In this column I want to briefly outline my experience at the Federation of Canadian Municipalities (FCM) Conference in Halifax, given that Council’s attendance is not always presented in a positive light.
I have had many people ask specific questions about this annual event, but in general most just want to know what it is all about.
While an opportunity to participate in a conference of this type may be viewed a perk, it is not a fun filled, do as you please free-for-all. Yes, there is usually some flexibility in which sessions you choose, but it is a set agenda. The entire day is filled with learning, listening and networking. A typical day is something like this: After breakfast, opening remarks at 8 a.m., then onto a full day of speeches, study tours, plenaries and workshops and investigating the trade show vendors, with the formal portion winding down by 6 p.m.
A social event or two may occur after that. Enjoyable? Mostly, but certainly not a ’vacation’ as some have suggested. I did choose to extend my stay in the area (at my expense) to experience a different part of Canada, and that was a vacation, albeit a short one. Public life does tend to consume the clock, making time for loved ones scarce. I enjoyed the time with my wife, along the Cabot Trail and away from the commitments of public office.
A consideration of such a national event is the opportunity to network. I do see the value in meeting fellow elected officials from across the country. Are individual municipal issue details relevant? Perhaps not, but it is helpful to know that each community faces challenges big and small just like we do. I spent many hours talking with mayors and councillors, some from nearly every province and territory.
Even with all the differences, our challenges were surprisingly similar. Each community struggles to provide the best they can with available resources.
The one study tour that really raised the overall value of the conference for me was Disruptive Municipal Solid Waste (MSW) Technology, presented by Sustane Technology Inc. a Halifax based company. I have always been intrigued by this subject and imagined a more logical approach for our region. It must have been of interest to others as well as the tour was packed. Initially scheduled for 12:30‐3:30 p.m., no one seemed to care that we rolled in an hour late for closing sessions that day.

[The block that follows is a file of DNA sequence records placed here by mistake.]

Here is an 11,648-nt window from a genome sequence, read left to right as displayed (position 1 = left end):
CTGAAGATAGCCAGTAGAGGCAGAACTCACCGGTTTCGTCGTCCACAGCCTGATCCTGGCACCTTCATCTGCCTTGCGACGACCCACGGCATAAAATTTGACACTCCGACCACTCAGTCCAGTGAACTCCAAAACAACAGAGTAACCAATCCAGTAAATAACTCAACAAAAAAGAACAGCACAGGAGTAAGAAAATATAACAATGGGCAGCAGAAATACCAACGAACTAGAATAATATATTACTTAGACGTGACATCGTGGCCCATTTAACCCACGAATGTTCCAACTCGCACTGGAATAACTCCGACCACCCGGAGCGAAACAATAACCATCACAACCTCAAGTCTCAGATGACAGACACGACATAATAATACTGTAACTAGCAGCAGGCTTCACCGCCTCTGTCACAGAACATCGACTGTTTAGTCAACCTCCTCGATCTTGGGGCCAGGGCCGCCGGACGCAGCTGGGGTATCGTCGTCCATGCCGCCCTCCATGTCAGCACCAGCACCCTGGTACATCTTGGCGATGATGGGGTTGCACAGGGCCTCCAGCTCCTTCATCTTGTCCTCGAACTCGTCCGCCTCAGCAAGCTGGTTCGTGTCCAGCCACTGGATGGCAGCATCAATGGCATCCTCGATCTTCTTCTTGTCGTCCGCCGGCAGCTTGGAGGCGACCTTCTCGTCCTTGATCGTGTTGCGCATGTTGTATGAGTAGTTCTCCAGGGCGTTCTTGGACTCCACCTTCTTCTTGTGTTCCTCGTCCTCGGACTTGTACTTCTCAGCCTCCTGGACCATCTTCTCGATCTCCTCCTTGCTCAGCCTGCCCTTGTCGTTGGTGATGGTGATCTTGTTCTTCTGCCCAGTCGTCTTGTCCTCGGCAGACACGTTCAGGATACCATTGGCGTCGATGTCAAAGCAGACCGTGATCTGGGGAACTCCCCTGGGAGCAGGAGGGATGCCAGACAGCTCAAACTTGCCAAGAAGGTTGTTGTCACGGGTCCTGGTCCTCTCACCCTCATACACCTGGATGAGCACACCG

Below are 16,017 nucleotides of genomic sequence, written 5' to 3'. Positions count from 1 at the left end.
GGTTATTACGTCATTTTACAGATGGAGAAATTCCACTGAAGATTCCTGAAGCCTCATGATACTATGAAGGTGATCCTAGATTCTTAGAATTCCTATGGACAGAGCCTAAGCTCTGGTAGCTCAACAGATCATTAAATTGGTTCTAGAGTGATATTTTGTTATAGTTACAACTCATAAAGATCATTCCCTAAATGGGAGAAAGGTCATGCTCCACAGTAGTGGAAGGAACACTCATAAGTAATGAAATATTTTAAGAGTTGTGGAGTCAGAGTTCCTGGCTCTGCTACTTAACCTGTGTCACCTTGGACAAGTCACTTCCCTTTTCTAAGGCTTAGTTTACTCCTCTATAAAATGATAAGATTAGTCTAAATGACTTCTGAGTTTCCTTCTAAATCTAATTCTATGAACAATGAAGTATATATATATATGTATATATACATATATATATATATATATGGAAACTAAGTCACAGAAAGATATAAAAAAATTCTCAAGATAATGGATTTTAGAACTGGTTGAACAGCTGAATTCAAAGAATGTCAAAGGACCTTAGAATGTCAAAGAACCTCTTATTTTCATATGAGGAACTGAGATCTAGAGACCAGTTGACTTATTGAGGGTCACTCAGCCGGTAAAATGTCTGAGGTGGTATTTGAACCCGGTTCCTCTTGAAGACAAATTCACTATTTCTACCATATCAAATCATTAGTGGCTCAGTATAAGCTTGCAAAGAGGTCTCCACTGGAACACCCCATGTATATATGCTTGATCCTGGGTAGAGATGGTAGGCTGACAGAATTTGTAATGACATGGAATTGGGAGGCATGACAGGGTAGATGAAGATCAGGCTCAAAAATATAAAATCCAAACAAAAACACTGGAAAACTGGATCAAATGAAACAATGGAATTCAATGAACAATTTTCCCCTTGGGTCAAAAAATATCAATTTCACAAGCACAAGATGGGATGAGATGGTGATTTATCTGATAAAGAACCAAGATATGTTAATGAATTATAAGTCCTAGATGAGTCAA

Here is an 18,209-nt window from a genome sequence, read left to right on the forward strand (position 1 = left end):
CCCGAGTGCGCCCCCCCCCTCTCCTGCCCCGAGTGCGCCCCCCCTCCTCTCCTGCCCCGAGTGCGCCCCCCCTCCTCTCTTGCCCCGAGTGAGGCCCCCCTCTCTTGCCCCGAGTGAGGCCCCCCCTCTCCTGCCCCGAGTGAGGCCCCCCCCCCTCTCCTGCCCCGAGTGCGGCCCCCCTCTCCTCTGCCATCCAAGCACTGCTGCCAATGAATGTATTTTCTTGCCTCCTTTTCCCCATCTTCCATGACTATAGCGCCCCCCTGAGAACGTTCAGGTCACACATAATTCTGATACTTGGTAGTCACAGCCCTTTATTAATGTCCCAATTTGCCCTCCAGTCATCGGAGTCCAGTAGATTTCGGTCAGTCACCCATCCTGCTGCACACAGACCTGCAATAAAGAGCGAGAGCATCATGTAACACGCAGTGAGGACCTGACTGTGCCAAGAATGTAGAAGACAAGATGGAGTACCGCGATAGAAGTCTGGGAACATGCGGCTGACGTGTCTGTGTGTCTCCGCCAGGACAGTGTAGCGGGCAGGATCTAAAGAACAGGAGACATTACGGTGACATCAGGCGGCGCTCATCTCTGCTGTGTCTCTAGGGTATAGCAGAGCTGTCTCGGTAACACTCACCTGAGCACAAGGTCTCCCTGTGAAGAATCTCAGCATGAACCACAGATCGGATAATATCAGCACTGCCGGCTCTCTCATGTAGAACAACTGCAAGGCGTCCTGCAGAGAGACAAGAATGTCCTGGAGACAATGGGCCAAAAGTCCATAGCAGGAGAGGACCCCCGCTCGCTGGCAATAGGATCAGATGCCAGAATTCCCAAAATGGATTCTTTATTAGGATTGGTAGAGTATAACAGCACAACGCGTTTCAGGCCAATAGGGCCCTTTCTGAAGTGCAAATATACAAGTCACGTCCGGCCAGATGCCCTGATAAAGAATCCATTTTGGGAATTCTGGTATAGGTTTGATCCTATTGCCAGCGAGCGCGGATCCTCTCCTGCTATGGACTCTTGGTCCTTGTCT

All attendees were very impressed with the facility, the process and products, as well as the company representatives. Sustane Technology Inc., is building and will operate the waste conversion facility in Chester, Nova Scotia.
The premise of their approach is outlined in the company’s tagline: “Waste ‐ it’s a terrible thing to waste.” Very suitable for their disruptive technology, which will transform how we think of what we throw in our garbage bins. Sustaine is turning a liability into a valued asset. Traditional thinking for waste has been how do we get rid of it? Bury it, dump it in our oceans, or recycle a very small portion at a disproportionally high cost.
Their approach is to recognize the valuable energy contained in waste and utilize several different methods to transform it into useable products. What does this mean for those using their system?
1. An end to traditional “blue box” thinking – an expensive, inefficient and ineffective feel good system. No more separating trash at the source. No more hands on separation at the recycle facility, it’s done efficiently and mechanically.
2. Municipalities are in a position to provide waste handling systems that actually deal with waste in a manner the general public has long wanted.
3. Genuine reduction in greenhouse gases by halting the increase in landfill methane production.
4. Cost savings – nearly eliminates the requirement for new landfills as 90 per cent‐95 per cent of waste is used in their processes. Even the small percentage of leftover material is an inert and harmless substance.
The most encouraging part of this entire system is that this cost is not to the taxpayer! That’s right, Sustane provides the facility and operations with one stipulation.
They do require a commitment, a guarantee of our MSW supply, from a minimum population to make the system economically viable, which seems reasonable to me. This fact alone make this company unique in the industry. No more hollow promises ‐ as long as the cash keeps flowing!
With a vested interest in the long term success of the operation, it is an ideal partnership. A partnership I am pursuing in the best interest of our community.
Initial discussions with area mayors has been positive. Of course, more investigation is needed to confirm the waste conversion claims. I look forward to further discussions and finding an agreement that would help make this exciting new system a reality in central Alberta.